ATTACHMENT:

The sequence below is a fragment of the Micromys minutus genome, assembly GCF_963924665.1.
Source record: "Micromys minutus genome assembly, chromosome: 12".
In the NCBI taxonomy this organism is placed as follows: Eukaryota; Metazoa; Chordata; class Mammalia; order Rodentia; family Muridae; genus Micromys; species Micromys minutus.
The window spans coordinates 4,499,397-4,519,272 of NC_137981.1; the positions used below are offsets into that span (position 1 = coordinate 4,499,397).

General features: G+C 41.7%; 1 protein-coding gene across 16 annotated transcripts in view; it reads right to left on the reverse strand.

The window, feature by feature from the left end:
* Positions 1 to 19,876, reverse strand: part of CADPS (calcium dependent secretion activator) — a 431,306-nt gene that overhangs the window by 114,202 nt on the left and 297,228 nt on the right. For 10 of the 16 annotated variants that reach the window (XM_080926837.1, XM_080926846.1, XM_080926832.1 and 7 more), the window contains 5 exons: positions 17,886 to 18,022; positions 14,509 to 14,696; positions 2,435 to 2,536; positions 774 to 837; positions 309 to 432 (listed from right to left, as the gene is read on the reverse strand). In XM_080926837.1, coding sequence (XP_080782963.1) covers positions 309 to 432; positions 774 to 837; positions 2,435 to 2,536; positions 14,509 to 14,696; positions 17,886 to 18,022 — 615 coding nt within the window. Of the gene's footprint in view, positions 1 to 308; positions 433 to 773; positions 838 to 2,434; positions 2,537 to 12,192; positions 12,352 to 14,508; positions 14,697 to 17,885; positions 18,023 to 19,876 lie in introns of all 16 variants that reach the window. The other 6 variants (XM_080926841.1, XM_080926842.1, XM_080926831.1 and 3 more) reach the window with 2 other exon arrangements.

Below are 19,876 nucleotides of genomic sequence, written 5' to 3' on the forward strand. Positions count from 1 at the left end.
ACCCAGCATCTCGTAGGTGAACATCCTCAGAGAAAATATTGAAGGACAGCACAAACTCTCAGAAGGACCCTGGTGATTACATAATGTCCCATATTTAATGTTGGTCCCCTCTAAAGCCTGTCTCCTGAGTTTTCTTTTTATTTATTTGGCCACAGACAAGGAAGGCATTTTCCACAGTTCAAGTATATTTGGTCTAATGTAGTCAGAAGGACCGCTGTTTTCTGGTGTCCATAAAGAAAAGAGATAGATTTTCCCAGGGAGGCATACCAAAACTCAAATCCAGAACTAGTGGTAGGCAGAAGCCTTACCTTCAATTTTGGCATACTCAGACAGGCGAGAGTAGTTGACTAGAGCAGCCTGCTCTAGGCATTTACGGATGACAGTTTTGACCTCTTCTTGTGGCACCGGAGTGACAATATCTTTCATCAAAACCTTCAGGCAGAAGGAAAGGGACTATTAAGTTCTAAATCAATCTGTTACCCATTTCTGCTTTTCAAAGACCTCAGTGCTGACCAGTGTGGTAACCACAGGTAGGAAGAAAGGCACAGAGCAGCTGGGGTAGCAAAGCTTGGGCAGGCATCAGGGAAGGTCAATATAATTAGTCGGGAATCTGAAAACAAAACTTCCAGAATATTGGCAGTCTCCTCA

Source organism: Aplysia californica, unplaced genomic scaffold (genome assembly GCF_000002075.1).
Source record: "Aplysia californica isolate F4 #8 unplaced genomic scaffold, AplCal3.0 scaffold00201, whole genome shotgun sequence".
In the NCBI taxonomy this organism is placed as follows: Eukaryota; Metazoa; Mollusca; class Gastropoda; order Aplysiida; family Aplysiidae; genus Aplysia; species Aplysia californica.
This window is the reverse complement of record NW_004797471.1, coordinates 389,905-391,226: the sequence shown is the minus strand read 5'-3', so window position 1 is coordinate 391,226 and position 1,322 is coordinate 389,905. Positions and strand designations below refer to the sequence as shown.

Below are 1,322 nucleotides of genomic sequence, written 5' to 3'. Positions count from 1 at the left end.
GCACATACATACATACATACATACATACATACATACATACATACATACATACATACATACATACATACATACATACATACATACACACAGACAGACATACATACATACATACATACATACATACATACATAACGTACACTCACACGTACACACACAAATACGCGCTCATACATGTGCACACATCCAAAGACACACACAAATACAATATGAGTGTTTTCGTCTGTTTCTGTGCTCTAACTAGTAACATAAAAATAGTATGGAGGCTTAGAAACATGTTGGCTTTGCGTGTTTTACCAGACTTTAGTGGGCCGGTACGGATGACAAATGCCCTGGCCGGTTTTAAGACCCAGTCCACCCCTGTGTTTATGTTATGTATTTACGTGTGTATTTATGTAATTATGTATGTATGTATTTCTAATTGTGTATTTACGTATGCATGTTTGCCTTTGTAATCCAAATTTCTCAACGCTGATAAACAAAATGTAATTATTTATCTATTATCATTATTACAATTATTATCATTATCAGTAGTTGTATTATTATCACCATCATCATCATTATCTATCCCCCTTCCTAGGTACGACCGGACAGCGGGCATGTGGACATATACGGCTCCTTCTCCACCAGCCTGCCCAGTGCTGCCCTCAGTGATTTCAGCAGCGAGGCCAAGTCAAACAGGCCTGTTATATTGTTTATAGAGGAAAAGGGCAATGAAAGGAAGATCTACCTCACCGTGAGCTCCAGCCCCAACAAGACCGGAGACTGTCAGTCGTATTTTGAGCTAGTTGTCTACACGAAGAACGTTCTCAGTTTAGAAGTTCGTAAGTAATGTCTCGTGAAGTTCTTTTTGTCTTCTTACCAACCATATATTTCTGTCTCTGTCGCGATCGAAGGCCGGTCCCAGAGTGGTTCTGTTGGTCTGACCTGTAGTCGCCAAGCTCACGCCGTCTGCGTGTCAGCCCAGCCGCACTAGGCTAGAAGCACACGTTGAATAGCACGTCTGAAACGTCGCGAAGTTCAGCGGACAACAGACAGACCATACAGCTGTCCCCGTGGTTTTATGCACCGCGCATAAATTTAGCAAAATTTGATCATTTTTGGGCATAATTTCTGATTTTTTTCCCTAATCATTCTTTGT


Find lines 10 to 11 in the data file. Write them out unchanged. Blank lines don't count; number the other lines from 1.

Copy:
Source organism: Aplysia californica, unplaced genomic scaffold (genome assembly GCF_000002075.1).
Source record: "Aplysia californica isolate F4 #8 unplaced genomic scaffold, AplCal3.0 scaffold00201, whole genome shotgun sequence".